I hear a woman’s screams, deep in my head. Mine.
I’m out of control.
Hot on the heels of her debut novel, Climbing the Coconut Tree, S.C Karakaltsas showcases a collection of relatable yet at times unnerving and riveting stories where the unexpected takes us by surprise.
In ‘The View from the Hill,’- first included in the Monash Writers Group Anthology 2016 – a couple make a shocking discovery during their summer evening stroll. ‘The Surprise,’- shortlisted in the Lane Cove Literary Awards 2016, – follows a mother and son’s life changing journey. Transported to a café in ‘The River,’ a woman wonders, “Am I the only one who sees?” before the screams begin. And in the unforgettable title story, a man grasps why his wife is unhappy, too late.
Out now on Amazon, Kobo and many other online stores.
Inspired by true events, this is a story about eighteen-year-old Bluey Guthrie who, in 1948 leaves his family to take the job of a lifetime on a remote island in the Central Pacific. Bill and Isobel, seasoned ex-pats help Bluey fit in to a privileged world of parties, dances and sport.
However, the underbelly of island life soon draws him in. Bluey struggles to understand the horrors left behind after the Japanese occupation, the rising fear of communism, and the appalling conditions of the Native and Chinese workers. All this is overseen by the white Colonial power brutalising the land for Phosphate: the new gold.
Isobel has her own demons and watches as Bill battles to keep growing unrest at bay. Drinking and gambling are rife. As racial tensions spill over causing a trail of violence, bloodshed and murder, Bluey is forced to face the most difficult choices of his life.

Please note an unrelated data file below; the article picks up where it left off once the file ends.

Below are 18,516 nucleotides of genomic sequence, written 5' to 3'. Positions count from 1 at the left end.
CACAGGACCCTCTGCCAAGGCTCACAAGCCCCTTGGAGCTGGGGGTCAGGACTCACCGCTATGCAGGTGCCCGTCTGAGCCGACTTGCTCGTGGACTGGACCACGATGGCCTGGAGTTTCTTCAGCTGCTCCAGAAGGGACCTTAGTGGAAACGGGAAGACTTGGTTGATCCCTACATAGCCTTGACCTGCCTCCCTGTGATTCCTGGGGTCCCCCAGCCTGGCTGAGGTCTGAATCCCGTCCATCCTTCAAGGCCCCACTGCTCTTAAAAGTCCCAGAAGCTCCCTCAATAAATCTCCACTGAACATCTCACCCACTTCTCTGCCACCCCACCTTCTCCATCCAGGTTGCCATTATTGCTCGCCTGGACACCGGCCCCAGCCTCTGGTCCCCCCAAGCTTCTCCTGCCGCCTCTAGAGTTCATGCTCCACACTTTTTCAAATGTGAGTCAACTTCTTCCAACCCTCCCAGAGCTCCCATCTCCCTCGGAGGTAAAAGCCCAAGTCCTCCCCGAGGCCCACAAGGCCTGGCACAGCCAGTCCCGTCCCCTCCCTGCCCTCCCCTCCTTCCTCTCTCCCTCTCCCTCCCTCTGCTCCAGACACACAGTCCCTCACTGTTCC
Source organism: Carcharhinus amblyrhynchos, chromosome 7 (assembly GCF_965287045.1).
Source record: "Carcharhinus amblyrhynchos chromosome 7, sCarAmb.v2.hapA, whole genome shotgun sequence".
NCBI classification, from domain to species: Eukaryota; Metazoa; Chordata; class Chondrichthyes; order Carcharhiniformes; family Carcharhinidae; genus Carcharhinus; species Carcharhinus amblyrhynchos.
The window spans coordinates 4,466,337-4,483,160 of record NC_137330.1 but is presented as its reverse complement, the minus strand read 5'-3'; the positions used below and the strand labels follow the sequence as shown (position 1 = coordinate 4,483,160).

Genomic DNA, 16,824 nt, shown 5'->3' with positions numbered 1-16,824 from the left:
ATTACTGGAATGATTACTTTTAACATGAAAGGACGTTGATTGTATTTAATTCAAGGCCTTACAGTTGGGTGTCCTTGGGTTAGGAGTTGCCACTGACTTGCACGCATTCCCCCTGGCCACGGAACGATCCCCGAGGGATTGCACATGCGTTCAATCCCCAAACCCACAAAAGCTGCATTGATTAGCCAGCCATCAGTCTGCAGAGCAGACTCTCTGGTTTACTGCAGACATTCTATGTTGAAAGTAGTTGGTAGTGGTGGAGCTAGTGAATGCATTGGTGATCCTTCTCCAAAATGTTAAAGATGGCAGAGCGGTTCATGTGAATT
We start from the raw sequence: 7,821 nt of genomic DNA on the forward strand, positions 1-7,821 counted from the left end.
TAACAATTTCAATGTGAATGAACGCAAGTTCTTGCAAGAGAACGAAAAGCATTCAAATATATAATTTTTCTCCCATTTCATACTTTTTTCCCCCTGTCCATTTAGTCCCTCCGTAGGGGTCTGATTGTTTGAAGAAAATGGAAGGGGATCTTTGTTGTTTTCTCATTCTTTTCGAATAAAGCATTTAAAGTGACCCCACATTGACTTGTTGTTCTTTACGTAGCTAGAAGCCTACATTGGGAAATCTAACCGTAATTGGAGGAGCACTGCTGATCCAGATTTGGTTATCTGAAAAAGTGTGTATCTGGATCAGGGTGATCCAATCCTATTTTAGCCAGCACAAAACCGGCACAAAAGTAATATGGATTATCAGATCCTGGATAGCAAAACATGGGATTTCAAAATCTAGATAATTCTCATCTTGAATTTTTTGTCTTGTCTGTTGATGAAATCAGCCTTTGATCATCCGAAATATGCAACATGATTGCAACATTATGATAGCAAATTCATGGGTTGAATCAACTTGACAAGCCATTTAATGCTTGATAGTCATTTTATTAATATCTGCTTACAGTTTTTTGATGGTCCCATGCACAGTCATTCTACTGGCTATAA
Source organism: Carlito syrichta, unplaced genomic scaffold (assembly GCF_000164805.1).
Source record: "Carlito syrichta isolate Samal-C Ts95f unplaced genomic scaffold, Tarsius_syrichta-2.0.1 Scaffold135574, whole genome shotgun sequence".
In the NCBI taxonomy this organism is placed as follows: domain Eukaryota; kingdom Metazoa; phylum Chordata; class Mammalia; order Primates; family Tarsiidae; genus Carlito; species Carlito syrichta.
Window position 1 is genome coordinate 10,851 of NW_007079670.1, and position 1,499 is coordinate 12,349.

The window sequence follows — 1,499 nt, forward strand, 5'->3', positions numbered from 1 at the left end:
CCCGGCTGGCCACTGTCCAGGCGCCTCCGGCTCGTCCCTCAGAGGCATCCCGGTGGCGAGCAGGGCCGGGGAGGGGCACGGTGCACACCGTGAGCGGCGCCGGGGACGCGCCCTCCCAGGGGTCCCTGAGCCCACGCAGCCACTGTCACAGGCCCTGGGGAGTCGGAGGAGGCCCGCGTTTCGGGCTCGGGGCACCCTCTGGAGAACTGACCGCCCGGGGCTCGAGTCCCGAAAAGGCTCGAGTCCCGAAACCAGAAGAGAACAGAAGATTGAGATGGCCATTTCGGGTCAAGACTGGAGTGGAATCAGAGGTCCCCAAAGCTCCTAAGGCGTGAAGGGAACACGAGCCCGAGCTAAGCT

The book can be purchased as a paperback or ebook at Amazon ( see link) below.
It is also available on KOBO as an ebook.
Reviews and Feedback
I’ve been touched by the many email messages and feedback on Goodreads and Amazon and thank everyone for their support. Here is a small sample.
The novel was an enjoyable summer read, well written and researched. The descriptive language employed by the writer easily transports you into the Pacific colonial world of the story’s protagonists and puts you, the reader, in amongst the action. Adam Hussey, Historical Novel Society.
Read the rest here. https://historicalnovelsociety.org/reviews/climbing-the-coconut-tree/
Sam says . . .
“Just writing to tell you that I really enjoyed reading your book.
You evoke the world of your story really nicely and clearly with imagistic writing, the best kind, which is concise, without being vague or flowery. Though, there are quite a few nice poetic descriptive sentences scattered throughout, but I think you make sure they don’t hold up the rhythm of the narrative. Well I should say narratives, a couple of first persons, Ben and Isobel. I like this as it evokes a feeling that life can be approached from lots of angles. Everyone’s got their version of what’s going on! Ben who doesn’t like to be called Bluey, is a very likable main character, that one finds very easy to care about, and one wants to know how things turn out for him.. Actually I enjoyed the fact that it was never predictable to me, and you imaginatively avoided clichés.